– The Twin Cities region will expand its existing role as one of the national testing grounds for a White House initiative aimed at training more people for information technology jobs.

President Obama announced the program expansion Wednesday, citing the need to get people without traditional IT backgrounds into the field, which pays 50 percent more than average occupations.

“We’re not producing enough tech workers,” Obama told mayors and other local officials meeting at the National League of Cities. He called tech jobs “a ticket into the middle class.”

Minnesota’s piece of the president’s TechHire program will be an expansion of tech training programs at three Twin Cities educational facilities that aim to prepare 300 people for entry-level computer software jobs this year.

Prime Digital Academy, IT-Ready and Concordia University’s computer boot camps will teach the skills. Businesses across the Twin Cities region — including 3M, Target Corp., Thomson Reuters, Best Buy and Wells Fargo — have committed to provide the jobs, the White House said.

Prospective employers are already communicating with the tech programs.

“Thomson Reuters is committed to supporting the TechHire program here in the Minneapolis St. Paul area,” said Liz Cherif, the company’s director of corporate technology recruiting. “We are advising the local program on the content of the accelerated programs, as well as TechHire partnership program strategies.”

Bloomington-based Prime Digital trains computer coders using an 18-week curriculum, academy co-founder and president Mark Hurlburt told the Star Tribune. In the past year, Prime has “graduated about 120 people from a swath of different backgrounds,” Hurlburt said.

About half of those people found work within six weeks of completing the program. Many more landed jobs in the subsequent months. The academy’s goal is to place 100 percent of graduates in jobs within six months, Hurlburt said. The first graduating class, which completed training in July 2015, is fully employed.

As a group, Prime graduates who have found work in the computer coding industry now make 250 percent more than they made before they started at Prime, Hurlburt said. The student body often includes young adults in the 25-35 age range who “develop skill sets that haven’t led to meaningful careers.”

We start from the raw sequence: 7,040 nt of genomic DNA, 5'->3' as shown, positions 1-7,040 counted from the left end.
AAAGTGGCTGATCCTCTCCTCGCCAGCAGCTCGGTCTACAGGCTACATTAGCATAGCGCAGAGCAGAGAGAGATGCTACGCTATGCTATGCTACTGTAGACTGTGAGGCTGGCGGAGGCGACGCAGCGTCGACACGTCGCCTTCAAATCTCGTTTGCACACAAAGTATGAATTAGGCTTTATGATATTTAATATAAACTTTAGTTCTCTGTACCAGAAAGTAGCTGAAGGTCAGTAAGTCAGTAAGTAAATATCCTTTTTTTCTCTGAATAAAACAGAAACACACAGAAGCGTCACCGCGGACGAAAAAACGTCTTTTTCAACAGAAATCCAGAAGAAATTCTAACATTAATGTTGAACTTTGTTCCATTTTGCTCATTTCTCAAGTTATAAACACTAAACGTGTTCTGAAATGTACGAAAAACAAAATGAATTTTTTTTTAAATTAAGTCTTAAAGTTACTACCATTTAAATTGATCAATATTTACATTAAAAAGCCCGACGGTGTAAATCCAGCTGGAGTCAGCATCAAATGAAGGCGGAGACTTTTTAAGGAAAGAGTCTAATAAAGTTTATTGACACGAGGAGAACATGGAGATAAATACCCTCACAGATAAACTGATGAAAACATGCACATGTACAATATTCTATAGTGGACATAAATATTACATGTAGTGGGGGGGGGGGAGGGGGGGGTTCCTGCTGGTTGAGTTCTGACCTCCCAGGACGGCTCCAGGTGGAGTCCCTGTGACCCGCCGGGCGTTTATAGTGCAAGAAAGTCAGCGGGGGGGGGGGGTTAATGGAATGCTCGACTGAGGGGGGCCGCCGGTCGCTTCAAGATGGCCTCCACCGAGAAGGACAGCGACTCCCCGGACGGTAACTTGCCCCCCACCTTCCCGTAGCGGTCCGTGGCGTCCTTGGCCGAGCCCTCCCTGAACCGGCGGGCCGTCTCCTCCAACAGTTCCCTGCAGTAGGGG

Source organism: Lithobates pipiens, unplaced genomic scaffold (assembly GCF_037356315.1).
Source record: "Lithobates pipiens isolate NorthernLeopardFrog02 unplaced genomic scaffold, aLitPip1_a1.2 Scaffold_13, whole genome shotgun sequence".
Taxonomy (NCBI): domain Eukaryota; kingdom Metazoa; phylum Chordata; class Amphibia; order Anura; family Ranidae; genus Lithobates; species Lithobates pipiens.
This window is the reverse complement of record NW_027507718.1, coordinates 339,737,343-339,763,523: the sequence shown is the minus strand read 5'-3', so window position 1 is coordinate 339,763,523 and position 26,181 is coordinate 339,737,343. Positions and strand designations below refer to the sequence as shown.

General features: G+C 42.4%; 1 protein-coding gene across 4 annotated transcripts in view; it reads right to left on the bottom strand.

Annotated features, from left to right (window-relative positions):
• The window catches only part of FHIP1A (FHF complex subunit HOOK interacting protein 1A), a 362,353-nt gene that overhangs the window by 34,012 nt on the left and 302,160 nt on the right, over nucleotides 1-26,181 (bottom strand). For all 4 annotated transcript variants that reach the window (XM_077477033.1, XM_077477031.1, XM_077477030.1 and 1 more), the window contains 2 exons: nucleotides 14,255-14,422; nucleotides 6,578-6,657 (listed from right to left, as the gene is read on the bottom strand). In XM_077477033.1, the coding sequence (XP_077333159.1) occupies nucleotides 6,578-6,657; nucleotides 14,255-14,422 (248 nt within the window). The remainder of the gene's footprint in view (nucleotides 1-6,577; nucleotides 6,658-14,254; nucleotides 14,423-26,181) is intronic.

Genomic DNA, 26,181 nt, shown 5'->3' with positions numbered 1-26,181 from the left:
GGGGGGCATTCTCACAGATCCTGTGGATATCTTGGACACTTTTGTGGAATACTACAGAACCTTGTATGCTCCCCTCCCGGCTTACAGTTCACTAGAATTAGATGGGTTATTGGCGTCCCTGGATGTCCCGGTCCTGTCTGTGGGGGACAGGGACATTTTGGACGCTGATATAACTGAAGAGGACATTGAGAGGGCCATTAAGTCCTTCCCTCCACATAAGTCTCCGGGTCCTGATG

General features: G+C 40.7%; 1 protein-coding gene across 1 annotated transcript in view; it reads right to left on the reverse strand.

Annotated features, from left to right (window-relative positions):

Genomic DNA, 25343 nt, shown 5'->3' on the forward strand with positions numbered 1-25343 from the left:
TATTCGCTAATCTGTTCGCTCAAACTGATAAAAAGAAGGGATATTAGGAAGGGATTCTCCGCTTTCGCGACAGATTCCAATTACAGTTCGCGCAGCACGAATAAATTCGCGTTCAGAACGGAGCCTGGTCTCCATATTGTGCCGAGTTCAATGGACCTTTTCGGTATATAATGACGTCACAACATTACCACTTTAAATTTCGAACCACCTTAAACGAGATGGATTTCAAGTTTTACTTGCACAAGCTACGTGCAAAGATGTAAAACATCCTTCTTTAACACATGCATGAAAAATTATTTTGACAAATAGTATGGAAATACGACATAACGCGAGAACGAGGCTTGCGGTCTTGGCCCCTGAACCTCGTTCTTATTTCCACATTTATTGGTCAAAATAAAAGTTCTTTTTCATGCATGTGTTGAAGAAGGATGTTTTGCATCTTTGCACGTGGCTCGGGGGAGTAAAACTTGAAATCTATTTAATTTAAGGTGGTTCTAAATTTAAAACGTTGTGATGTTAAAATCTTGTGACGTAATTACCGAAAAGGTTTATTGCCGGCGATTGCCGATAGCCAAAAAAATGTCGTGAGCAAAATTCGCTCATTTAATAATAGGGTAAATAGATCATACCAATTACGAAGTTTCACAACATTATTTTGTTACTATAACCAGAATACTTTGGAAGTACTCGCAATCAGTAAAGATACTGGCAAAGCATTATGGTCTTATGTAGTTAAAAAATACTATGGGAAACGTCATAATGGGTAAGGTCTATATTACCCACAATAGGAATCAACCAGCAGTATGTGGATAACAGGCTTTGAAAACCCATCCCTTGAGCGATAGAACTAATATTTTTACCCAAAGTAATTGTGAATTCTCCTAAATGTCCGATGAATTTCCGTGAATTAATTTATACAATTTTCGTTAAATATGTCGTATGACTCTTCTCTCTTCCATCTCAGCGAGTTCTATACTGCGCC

Obama stressed the need to get more diversity into the IT workforce, offering up $100 million for a grant competition to make the industry more balanced by gender, race and economic circumstance.

One of the Minnesota TechHire participants cited by the White House is already doing some of that. The IT-Ready program of the Creating IT Futures Foundation launched its Twin Cities venture in 2012. This spring it will offer for the first time a class for women only, partnering with the EMERGE Career & Technology Center in Minneapolis. The eight-week program is taught on a shorter daily schedule than IT-Ready’s normal course to balance family needs, the company said.

That means taking a very quick lunch break in order to get in all the teaching time, IT Futures Foundation’s Sue Wallace explained.

“Nationally, only 25 percent of the IT workforce are women,” she said. “Obviously, there’s a deficit. We want to help women help themselves.”

Wallace said 88 percent of IT-Ready graduates get jobs with average starting pay of $16.25 per hour.

They are the kind of people that Obama hopes will allow the U.S. “to build a pipeline of tech workers” for a “new economy.”

“TechHire communities are going to help employers link up and find and hire folks based on their actual skills and not just their résumés,” the president told the National League of Cities. “Because it turns out, it doesn’t matter where you learned code, it just matters how good you are in writing code.”